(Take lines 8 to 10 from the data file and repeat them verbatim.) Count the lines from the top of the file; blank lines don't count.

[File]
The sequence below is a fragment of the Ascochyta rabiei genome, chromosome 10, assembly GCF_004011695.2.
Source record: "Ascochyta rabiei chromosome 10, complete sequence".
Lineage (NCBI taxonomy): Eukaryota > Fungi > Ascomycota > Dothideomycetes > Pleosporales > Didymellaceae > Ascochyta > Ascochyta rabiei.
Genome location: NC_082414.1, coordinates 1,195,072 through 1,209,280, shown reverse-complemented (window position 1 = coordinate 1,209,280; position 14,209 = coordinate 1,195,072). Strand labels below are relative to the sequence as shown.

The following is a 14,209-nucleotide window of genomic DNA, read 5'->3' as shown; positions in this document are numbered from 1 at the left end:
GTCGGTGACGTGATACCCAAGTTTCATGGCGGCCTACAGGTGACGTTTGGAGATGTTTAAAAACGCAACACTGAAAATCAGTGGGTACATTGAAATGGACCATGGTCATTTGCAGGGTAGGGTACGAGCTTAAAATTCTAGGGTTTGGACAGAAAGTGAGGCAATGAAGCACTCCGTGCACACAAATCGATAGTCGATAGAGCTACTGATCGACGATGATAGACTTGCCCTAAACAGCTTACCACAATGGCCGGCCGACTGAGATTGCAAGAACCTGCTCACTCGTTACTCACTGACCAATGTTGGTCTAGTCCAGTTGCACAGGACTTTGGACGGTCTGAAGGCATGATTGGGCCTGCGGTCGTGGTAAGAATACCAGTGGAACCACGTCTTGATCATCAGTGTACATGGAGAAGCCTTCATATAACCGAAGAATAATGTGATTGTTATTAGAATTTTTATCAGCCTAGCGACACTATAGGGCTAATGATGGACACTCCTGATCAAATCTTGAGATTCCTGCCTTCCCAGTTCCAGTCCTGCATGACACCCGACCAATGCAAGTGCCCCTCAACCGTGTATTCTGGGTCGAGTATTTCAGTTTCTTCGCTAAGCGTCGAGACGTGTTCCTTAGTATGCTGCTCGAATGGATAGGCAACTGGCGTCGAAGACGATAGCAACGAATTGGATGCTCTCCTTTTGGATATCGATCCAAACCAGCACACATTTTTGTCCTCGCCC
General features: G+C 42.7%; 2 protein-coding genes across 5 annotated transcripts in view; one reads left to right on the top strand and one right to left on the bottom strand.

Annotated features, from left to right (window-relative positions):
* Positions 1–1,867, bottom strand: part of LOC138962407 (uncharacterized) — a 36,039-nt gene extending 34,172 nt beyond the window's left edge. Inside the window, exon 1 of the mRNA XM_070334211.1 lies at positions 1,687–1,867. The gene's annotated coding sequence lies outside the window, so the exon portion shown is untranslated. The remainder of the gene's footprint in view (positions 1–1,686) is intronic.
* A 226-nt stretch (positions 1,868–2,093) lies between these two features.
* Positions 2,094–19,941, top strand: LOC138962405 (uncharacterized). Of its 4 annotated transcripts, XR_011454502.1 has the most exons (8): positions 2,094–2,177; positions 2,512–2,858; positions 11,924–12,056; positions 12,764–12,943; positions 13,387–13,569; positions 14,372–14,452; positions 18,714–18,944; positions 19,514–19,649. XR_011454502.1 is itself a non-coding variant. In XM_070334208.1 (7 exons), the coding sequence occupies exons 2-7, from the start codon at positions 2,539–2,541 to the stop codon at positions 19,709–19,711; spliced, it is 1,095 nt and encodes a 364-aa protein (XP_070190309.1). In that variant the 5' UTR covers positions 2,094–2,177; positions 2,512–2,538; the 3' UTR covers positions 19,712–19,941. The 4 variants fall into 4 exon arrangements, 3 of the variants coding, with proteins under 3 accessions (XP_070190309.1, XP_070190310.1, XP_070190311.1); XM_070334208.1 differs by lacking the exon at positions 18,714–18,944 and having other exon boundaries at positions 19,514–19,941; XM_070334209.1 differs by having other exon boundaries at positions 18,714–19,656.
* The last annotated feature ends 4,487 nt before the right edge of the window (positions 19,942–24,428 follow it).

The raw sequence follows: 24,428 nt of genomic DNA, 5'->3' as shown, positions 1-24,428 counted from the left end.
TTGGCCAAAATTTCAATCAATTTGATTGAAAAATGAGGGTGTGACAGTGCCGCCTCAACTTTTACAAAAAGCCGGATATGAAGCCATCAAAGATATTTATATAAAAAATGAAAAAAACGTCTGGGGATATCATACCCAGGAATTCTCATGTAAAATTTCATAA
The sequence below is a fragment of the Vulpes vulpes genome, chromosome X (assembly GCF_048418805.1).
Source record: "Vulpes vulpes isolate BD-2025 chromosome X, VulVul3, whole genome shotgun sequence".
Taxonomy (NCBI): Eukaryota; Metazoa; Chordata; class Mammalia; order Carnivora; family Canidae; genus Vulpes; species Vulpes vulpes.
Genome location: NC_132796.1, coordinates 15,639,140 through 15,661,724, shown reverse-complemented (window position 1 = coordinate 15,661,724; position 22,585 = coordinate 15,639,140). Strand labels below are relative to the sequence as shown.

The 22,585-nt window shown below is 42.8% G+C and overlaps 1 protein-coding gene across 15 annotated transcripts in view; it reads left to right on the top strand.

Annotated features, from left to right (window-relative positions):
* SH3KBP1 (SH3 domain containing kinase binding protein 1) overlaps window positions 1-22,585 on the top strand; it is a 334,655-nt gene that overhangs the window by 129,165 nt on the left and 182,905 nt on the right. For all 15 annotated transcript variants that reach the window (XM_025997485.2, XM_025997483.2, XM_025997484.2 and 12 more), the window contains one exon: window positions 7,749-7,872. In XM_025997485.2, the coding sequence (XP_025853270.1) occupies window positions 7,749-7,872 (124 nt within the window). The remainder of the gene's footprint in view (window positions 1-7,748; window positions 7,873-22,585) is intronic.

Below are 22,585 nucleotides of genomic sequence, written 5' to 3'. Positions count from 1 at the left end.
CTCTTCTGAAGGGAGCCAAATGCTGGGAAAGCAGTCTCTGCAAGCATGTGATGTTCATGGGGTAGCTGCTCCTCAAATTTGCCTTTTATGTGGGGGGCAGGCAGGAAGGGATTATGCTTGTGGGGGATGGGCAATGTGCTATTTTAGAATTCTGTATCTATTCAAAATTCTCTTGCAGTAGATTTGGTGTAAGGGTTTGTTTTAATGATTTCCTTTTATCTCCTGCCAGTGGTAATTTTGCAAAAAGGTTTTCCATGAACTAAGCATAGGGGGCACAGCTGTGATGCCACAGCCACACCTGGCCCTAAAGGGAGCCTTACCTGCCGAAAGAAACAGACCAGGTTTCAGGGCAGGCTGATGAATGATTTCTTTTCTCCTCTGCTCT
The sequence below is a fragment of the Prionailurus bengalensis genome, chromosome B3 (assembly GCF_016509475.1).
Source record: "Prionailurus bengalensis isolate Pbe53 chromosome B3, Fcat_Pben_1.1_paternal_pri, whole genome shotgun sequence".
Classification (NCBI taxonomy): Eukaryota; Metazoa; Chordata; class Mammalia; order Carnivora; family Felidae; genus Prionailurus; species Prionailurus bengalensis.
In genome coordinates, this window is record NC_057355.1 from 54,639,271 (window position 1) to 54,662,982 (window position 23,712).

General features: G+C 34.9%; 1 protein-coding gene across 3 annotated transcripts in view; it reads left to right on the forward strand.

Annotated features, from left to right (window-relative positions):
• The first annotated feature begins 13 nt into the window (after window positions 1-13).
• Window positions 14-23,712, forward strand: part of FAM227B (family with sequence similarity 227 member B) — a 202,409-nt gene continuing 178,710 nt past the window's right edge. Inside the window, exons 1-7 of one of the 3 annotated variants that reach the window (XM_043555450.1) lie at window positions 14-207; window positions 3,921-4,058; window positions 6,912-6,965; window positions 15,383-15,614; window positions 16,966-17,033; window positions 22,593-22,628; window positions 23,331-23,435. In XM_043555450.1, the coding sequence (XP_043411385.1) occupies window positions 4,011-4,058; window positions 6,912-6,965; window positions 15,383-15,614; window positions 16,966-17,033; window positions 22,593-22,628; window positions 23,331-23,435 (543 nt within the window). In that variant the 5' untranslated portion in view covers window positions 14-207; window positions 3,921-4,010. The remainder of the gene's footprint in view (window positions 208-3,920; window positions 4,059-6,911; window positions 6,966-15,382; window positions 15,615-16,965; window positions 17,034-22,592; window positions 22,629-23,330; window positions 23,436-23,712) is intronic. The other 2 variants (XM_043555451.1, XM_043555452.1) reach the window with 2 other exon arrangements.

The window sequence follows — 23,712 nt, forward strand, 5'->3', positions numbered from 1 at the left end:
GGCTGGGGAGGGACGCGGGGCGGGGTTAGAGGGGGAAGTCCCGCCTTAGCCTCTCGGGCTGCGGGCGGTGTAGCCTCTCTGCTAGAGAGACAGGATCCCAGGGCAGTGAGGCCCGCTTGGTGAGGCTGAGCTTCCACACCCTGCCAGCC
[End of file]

Annotated features, from left to right (window-relative positions):
* Positions 1–1,867, bottom strand: part of LOC138962407 (uncharacterized) — a 36,039-nt gene extending 34,172 nt beyond the window's left edge. Inside the window, exon 1 of the mRNA XM_070334211.1 lies at positions 1,687–1,867. The gene's annotated coding sequence lies outside the window, so the exon portion shown is untranslated. The remainder of the gene's footprint in view (positions 1–1,686) is intronic.
* A 226-nt stretch (positions 1,868–2,093) lies between these two features.